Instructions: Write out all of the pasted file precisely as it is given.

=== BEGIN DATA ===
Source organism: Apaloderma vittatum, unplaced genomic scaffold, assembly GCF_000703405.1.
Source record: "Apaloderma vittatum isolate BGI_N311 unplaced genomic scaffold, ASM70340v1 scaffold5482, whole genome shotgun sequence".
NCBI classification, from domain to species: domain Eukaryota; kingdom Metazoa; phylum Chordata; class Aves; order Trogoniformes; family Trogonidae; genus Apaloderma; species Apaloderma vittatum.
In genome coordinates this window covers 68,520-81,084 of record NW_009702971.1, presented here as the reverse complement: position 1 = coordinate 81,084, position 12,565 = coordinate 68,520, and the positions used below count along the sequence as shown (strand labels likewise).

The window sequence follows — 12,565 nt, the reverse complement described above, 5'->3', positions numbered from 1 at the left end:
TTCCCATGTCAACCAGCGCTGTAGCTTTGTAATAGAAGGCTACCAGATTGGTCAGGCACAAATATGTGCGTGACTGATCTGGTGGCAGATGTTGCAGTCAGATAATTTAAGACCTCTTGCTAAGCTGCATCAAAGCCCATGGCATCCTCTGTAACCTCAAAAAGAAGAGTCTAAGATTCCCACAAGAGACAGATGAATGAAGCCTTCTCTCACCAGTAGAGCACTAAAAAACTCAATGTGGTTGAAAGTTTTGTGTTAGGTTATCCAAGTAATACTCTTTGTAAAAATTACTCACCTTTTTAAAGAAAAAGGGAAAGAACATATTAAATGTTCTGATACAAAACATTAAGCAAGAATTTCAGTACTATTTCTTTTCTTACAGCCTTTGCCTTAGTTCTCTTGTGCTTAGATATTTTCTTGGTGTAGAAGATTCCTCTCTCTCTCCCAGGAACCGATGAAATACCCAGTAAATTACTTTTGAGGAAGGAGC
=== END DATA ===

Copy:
Source organism: Apaloderma vittatum, unplaced genomic scaffold, assembly GCF_000703405.1.
Source record: "Apaloderma vittatum isolate BGI_N311 unplaced genomic scaffold, ASM70340v1 scaffold5482, whole genome shotgun sequence".
NCBI classification, from domain to species: domain Eukaryota; kingdom Metazoa; phylum Chordata; class Aves; order Trogoniformes; family Trogonidae; genus Apaloderma; species Apaloderma vittatum.
In genome coordinates this window covers 68,520-81,084 of record NW_009702971.1, presented here as the reverse complement: position 1 = coordinate 81,084, position 12,565 = coordinate 68,520, and the positions used below count along the sequence as shown (strand labels likewise).

The window sequence follows — 12,565 nt, the reverse complement described above, 5'->3', positions numbered from 1 at the left end:
TTCCCATGTCAACCAGCGCTGTAGCTTTGTAATAGAAGGCTACCAGATTGGTCAGGCACAAATATGTGCGTGACTGATCTGGTGGCAGATGTTGCAGTCAGATAATTTAAGACCTCTTGCTAAGCTGCATCAAAGCCCATGGCATCCTCTGTAACCTCAAAAAGAAGAGTCTAAGATTCCCACAAGAGACAGATGAATGAAGCCTTCTCTCACCAGTAGAGCACTAAAAAACTCAATGTGGTTGAAAGTTTTGTGTTAGGTTATCCAAGTAATACTCTTTGTAAAAATTACTCACCTTTTTAAAGAAAAAGGGAAAGAACATATTAAATGTTCTGATACAAAACATTAAGCAAGAATTTCAGTACTATTTCTTTTCTTACAGCCTTTGCCTTAGTTCTCTTGTGCTTAGATATTTTCTTGGTGTAGAAGATTCCTCTCTCTCTCCCAGGAACCGATGAAATACCCAGTAAATTACTTTTGAGGAAGGAGC